This week I’m bringing the funk with two brews from Funkwerks.
The brewery was opened in Fort Collins, Colorado back in 2010 by a couple of friends that met while studying Brewing Science at the prestigious Siebel Institute in Chicago.
The brewery focuses on saisons and sour ales but has been experimenting more and more throughout the years and has been releasing both Belgian and American style ales, in addition to barrel-aged brews and plenty of other styles. You can now find Funkwerks in eleven different states – Arizona, California, Colorado, Illinois (Chicagoland), Kentucky, Minnesota, Missouri, Nevada, New York, Ohio, and Texas.
They recently released a variety pack. The 12-bottle pack includes their award-winning Saison, Miho, and two variations of their Provincial beer (Passion Fruit Provincial and Raspberry Provincial). It runs for $19 but comes with three bottles of each style.
Today I have their Passion Fruit Provincial and the Miho to share with you.
I’ll begin with the Passion Fruit Provincial which is a sour ale brewed with passion fruit and Belgian yeast. The 11.2-ounce bottle checks in at a moderate 4.2% ABV.
This brew poured a slightly cloudy straw color with minimal head. No more than a finger of white foam ever appeared and quickly it was down to a razor thin line across the top of the glass.
On the nose, this sour ale was dominated by notes of juicy passion fruit and other tropical fruits, like mango, and a little clove and banana from the yeast. There wasn’t too much tartness in the aroma, just a prickle here and there. It was certainly a fruit-forward brew.
My first sip began with a light tingle of carbonation before the passion fruit came out…and it really came out.
It was wave upon wave of the juicy tropical fruit. Then, after a second or two, a very moderate tartness seeped in. It wasn’t even enough to make me pucker or anything but served as a reminder that this was indeed a sour beer.
Midway through, that Belgian yeast showed up with the tiniest notes of clove and banana but the taste was still dominated by the tropical fruits. Some mango and lemon tartness could be picked up here too and there was a slight hay/grass flavor as well.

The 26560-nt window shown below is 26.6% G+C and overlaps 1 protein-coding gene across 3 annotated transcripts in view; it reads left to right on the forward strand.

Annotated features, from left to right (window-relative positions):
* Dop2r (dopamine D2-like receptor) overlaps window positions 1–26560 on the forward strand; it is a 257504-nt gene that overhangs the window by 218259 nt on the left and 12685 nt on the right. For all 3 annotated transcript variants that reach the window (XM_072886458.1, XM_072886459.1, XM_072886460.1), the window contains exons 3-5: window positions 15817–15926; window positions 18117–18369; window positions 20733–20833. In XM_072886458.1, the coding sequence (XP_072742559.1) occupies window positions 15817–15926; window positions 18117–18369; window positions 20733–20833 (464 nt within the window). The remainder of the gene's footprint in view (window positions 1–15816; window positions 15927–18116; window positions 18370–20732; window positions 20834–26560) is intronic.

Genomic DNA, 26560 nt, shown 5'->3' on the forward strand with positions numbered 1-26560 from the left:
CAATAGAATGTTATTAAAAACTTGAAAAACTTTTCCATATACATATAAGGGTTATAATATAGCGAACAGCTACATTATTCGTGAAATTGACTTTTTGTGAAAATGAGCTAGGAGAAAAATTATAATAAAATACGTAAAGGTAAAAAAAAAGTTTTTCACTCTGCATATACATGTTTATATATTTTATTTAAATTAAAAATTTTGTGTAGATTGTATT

From there the combination of flavors began to fade, all at the same time. It then ended with some moderate dryness and a light sticky feeling that required a swig of water every now and again to clear.
Weirdly enough, that light carbonation didn’t hit so much initially…but, towards the end of the beer, I could feel it bubbling in my stomach making Provincial sit heavier than I was expecting.
However, this was quite a tasty sour ale. Lots of juicy tropical fruit flavors while never being overpoweringly sour. It was a nice, crushable brew.
Up next, their Miho – a Belgian pale ale that has a decent 5.5% ABV. Like Provincial, it comes in an 11.2-ounce bottle.
Miho poured a cloudy amber color with about a finger of tannish brown head topping it off. The vapid foam quickly fades into a light accumulation around the edge of the glass.
This brew has a very sweet aroma that was quite malt forward. Big notes of caramel and toffee lead the way with some muddled fruity notes sitting underneath. The Belgian yeast also offers up more of that clove and banana here also.
My first taste begins with very little carbonation and a slightly watery mouthfeel.
Then, as the smell indicated, the malt kicked in first with bold bready flavor and some sweet caramel notes.
As the taste progresses, the hops kick in some with a few citrus notes and a low-level bitterness that hums at the back of the tongue. Some grapefruit peel and lemon rind are noticeable here.
There is also a candied sugar flavor that leads to a sticky feeling that begins to coat my taste buds as the flavor begins to fade away. And, once again, that Belgian yeast brings forward some light clove notes as well.
Miho finishes with a few lingering characteristics. There is that sticky candy taste that mixes with some of the caramel and bready malt flavors that stays on the tongue for a couple minutes afterwards. Then there is also a very minute dryness that appears more on some sips than on others.
Overall, this Belgian pale ale is more Belgiany than it is a pale ale. It’s not bad but it seems muddled and is a little too sweet. Not bad but not the best.